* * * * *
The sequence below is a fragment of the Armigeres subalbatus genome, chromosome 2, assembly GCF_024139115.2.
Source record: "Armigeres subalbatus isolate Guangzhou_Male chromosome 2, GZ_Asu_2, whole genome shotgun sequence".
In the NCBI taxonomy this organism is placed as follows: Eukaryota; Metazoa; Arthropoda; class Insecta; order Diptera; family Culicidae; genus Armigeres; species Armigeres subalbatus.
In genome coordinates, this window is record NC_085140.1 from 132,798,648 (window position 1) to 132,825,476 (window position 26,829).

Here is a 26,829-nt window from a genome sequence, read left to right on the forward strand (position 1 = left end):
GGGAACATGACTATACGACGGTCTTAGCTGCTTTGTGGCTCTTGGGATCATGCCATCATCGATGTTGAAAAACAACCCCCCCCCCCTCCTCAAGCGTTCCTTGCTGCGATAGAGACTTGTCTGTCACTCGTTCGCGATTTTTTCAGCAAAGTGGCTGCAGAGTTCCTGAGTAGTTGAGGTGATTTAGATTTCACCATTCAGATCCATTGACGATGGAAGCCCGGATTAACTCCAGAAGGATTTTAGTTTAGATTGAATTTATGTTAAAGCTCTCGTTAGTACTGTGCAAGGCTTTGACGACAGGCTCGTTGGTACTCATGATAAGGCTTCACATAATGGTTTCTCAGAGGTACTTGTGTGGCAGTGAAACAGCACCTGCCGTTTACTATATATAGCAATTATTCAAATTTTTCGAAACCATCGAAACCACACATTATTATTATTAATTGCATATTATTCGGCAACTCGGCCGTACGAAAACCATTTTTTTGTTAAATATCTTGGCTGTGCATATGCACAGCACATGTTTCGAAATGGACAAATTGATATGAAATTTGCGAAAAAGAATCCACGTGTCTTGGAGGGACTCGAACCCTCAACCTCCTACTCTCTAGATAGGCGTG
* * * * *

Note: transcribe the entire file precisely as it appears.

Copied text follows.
The sequence below is a fragment of the Armigeres subalbatus genome, chromosome 2, assembly GCF_024139115.2.
Source record: "Armigeres subalbatus isolate Guangzhou_Male chromosome 2, GZ_Asu_2, whole genome shotgun sequence".
In the NCBI taxonomy this organism is placed as follows: Eukaryota; Metazoa; Arthropoda; class Insecta; order Diptera; family Culicidae; genus Armigeres; species Armigeres subalbatus.
In genome coordinates, this window is record NC_085140.1 from 132,798,648 (window position 1) to 132,825,476 (window position 26,829).

Here is a 26,829-nt window from a genome sequence, read left to right on the forward strand (position 1 = left end):
GGGAACATGACTATACGACGGTCTTAGCTGCTTTGTGGCTCTTGGGATCATGCCATCATCGATGTTGAAAAACAACCCCCCCCCCCTCCTCAAGCGTTCCTTGCTGCGATAGAGACTTGTCTGTCACTCGTTCGCGATTTTTTCAGCAAAGTGGCTGCAGAGTTCCTGAGTAGTTGAGGTGATTTAGATTTCACCATTCAGATCCATTGACGATGGAAGCCCGGATTAACTCCAGAAGGATTTTAGTTTAGATTGAATTTATGTTAAAGCTCTCGTTAGTACTGTGCAAGGCTTTGACGACAGGCTCGTTGGTACTCATGATAAGGCTTCACATAATGGTTTCTCAGAGGTACTTGTGTGGCAGTGAAACAGCACCTGCCGTTTACTATATATAGCAATTATTCAAATTTTTCGAAACCATCGAAACCACACATTATTATTATTAATTGCATATTATTCGGCAACTCGGCCGTACGAAAACCATTTTTTTGTTAAATATCTTGGCTGTGCATATGCACAGCACATGTTTCGAAATGGACAAATTGATATGAAATTTGCGAAAAAGAATCCACGTGTCTTGGAGGGACTCGAACCCTCAACCTCCTACTCTCTAGATAGGCGTG